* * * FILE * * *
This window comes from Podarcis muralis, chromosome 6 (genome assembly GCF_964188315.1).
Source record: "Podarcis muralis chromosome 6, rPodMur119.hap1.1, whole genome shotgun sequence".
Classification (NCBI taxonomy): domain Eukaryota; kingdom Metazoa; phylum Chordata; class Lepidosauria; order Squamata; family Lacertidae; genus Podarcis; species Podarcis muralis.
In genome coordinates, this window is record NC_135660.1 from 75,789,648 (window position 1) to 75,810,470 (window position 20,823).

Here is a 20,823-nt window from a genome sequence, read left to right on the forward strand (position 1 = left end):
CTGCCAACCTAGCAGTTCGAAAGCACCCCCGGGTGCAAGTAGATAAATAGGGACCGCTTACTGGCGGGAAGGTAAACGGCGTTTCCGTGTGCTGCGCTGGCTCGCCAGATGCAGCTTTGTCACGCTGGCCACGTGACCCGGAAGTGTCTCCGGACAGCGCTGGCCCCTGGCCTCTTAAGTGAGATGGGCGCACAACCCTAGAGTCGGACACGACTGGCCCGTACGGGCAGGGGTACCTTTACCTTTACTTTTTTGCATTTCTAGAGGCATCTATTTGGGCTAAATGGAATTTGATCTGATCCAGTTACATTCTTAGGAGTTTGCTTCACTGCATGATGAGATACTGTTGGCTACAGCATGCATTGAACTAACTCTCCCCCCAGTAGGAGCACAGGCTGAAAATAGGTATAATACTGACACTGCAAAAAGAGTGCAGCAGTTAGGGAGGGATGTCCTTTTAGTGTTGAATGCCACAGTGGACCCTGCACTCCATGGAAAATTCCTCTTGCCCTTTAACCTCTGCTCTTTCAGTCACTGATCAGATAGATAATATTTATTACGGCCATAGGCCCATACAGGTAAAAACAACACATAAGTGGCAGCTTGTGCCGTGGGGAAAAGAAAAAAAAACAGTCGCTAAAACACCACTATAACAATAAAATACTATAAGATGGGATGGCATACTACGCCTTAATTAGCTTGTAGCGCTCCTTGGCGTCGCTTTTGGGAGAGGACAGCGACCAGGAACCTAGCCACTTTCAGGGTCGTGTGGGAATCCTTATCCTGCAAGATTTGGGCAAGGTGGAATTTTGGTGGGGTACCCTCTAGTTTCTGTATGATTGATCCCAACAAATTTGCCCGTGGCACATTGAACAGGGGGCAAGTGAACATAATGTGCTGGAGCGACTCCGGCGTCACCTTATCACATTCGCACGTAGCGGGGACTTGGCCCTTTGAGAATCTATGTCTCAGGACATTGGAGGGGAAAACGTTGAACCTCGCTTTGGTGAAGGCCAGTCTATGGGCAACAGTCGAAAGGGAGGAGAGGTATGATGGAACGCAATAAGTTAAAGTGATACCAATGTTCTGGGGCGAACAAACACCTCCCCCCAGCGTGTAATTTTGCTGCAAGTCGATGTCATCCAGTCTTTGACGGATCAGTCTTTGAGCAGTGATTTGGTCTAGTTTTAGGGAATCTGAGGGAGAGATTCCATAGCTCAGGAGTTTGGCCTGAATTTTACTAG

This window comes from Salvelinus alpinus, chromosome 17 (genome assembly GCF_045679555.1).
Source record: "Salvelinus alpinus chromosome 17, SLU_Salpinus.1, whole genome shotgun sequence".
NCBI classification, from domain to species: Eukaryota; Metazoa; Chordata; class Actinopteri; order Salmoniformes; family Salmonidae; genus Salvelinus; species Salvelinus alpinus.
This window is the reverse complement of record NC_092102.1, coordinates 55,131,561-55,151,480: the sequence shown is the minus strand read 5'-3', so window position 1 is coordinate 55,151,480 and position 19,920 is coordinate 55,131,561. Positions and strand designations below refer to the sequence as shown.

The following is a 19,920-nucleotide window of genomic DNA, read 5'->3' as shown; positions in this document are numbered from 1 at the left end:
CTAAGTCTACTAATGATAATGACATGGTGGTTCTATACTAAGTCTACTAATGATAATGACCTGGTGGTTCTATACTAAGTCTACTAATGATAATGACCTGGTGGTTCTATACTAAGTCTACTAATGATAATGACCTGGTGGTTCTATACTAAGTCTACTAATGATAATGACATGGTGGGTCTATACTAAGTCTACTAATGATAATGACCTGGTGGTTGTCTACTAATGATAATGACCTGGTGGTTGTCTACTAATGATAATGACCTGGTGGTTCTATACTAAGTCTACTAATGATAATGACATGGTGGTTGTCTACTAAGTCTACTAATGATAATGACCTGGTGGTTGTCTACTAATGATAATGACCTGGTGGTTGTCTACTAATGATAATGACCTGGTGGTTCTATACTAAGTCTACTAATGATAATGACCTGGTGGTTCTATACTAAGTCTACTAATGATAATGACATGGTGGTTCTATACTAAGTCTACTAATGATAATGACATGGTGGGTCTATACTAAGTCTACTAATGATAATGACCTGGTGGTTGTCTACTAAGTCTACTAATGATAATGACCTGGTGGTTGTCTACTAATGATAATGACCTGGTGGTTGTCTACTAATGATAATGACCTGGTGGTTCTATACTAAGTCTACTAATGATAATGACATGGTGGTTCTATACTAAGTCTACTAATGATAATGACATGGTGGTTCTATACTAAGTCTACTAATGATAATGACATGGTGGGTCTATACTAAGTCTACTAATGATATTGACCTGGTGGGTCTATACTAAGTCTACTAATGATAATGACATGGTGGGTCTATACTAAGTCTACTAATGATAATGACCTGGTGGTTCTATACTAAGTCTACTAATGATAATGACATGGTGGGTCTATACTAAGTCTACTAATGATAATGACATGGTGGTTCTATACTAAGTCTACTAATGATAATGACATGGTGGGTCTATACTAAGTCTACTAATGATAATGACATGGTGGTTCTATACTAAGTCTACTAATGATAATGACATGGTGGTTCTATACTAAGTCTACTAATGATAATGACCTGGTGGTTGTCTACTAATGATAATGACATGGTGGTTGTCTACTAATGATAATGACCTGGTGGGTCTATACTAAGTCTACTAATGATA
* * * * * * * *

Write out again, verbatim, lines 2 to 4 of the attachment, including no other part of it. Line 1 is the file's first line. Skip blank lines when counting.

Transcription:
Source record: "Podarcis muralis chromosome 6, rPodMur119.hap1.1, whole genome shotgun sequence".
Classification (NCBI taxonomy): domain Eukaryota; kingdom Metazoa; phylum Chordata; class Lepidosauria; order Squamata; family Lacertidae; genus Podarcis; species Podarcis muralis.
In genome coordinates, this window is record NC_135660.1 from 75,789,648 (window position 1) to 75,810,470 (window position 20,823).